Where is it? Australia’s closest Antarctic station, Casey, is 3440km from Hobart, but the subantarctic Macquarie Island is a mere 1500km south-east of Tasmania. 

It seems the question of where to go on your holidays is becoming more of a conundrum than ever. Travellers are increasingly attracted to not only the road, but the location less travelled. The more remote, the more elite the tour group, the more extreme the environment, the better. Blame expedition cruising, and the more active and agile among the retired leisure class.

Antarctica is an increasingly covetable destination, and the Australian Subantarctic Region, until recently little known, is now on the tourism radar too. So you’ll be glad to know you can still be an Australian traveller while you’re in Antarctica.

“While you are here, make sure you visit Mawson’s Hut at Cape Denison. It’s untouched and completely frozen in time 100 years on.” Lisa Wilkinson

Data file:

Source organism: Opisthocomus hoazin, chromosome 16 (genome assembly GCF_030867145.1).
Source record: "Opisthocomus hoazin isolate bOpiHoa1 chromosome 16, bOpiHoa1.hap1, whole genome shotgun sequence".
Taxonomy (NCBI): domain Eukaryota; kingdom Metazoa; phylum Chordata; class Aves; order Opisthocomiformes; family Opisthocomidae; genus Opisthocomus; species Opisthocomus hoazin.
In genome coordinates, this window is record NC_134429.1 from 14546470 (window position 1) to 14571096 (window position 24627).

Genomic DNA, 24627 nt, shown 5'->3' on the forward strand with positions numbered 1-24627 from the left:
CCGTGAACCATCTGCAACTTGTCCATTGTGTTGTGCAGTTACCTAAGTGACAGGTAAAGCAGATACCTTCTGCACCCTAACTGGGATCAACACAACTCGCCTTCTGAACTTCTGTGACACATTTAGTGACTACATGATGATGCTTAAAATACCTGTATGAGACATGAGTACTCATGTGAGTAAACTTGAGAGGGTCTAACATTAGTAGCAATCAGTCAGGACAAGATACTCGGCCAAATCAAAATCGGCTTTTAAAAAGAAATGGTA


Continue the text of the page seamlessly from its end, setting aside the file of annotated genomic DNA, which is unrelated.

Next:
Macquarie Island, for example, which is halfway between Australia and Antarctica in the Southern Ocean, is in fact considered part of Tasmania. It’s even looked after by the Tasmanian Parks and Wildlife Service. But it’s also on the World Heritage List for being the only place on earth where rocks from the earth’s mantle, 6km below the ocean floor, are exposed above sea level. It’s a breeding ground for fur seals, elephant seals and many Southern Ocean birds, such as albatrosses, and is home to royal and rockhopper penguins.

Then there’s Mawson’s Hut at Cape Denison, a time capsule preserved in ice of Sir Douglas Mawson’s explorer’s hut/scientific base. And Commonwealth Bay, the windiest place on the planet, where you can see king penguins at play.

The only way to get to these places is by ship, of course, and preferably a big, ice-breaking one.

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